Ahead of its ruling, Korea's Supreme Court heard arguments Thursday in the cases of three conscientious objectors indicted for refusing to serve in the military on the grounds of their religious beliefs.
In 2004, the court ruled that religious beliefs are not a "justifiable reason" under the Military Service Act.
But since then, lower court decisions have all run counter to that judgment.
And in June, the Constitutional Court mandated that the National Assembly amend the law to offer alternative service to those objectors.
The hearing Thursday focused again on whether religious beliefs are a "justifiable reason" for not serving.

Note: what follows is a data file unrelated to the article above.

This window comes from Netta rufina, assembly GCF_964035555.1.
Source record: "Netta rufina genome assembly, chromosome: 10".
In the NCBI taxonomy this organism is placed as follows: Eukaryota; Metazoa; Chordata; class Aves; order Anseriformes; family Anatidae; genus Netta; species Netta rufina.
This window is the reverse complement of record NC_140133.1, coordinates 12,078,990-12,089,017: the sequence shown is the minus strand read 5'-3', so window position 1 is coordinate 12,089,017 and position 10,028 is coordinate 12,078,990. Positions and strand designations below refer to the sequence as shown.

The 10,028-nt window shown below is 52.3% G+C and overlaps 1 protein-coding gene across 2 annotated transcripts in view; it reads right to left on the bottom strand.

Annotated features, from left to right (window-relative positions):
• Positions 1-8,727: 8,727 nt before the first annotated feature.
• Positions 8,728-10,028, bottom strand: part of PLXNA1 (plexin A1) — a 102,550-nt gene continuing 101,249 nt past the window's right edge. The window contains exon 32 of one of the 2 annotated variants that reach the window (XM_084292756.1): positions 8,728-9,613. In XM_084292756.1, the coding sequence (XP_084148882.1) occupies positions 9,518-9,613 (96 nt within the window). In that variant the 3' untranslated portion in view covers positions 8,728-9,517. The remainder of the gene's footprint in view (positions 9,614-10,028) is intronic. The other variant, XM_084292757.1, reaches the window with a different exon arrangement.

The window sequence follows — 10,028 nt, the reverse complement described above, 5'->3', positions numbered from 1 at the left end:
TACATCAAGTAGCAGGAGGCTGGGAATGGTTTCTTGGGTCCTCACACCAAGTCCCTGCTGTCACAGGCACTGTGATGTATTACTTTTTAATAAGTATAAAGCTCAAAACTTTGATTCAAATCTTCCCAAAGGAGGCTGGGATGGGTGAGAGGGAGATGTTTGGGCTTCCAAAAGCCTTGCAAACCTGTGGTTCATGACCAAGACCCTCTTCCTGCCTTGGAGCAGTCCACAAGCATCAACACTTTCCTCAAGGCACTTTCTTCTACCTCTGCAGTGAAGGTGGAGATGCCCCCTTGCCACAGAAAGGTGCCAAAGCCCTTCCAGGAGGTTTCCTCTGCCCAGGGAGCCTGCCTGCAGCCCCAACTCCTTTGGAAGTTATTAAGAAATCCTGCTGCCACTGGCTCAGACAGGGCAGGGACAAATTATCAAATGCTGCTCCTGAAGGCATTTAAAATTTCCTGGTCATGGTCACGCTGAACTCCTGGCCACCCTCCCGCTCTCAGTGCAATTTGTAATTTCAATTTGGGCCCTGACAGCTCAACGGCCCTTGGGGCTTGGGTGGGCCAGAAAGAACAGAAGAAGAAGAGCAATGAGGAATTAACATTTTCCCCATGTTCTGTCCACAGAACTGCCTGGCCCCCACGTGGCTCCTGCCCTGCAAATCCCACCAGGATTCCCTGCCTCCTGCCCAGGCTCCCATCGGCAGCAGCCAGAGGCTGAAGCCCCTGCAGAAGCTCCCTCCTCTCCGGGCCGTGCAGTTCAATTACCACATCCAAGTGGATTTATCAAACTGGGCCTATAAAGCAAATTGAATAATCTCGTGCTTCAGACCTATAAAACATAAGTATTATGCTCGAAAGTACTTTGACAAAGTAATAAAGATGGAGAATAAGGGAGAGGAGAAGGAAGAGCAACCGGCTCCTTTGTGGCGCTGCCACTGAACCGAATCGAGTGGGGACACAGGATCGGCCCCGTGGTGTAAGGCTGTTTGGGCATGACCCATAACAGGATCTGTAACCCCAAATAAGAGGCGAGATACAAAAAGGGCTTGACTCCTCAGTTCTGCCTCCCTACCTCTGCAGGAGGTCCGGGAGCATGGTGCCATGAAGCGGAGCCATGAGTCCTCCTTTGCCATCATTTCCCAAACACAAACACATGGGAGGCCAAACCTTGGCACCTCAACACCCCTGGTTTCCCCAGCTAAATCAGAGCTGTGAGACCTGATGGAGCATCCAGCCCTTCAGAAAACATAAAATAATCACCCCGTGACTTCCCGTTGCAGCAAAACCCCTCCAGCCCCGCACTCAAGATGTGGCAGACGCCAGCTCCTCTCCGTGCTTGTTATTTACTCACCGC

The defense argued that the decision not to enlist is based on an "earnest deliberation" of one's religious convictions, and that they are not calling for an exemption from civic duty but merely asking that their freedom of conscience be recognized as guaranteed under the constitution.
The prosecutors stressed that a "justifiable reason" under the law includes only diseases and natural disasters that can be objectively assessed as impediments to military service. They argued that religious beliefs are personal, and that it's impossible to objectively examine the existence of religious beliefs because of the possibility of deception by non-believers.
With the hearing now over, the Supreme Court will deliberate and issue a ruling. All eyes are on whether the court will upend the 2004 decision and find religious beliefs an acceptable reason for refusing to report for active military duty.
Choi Si-young, Arirang News.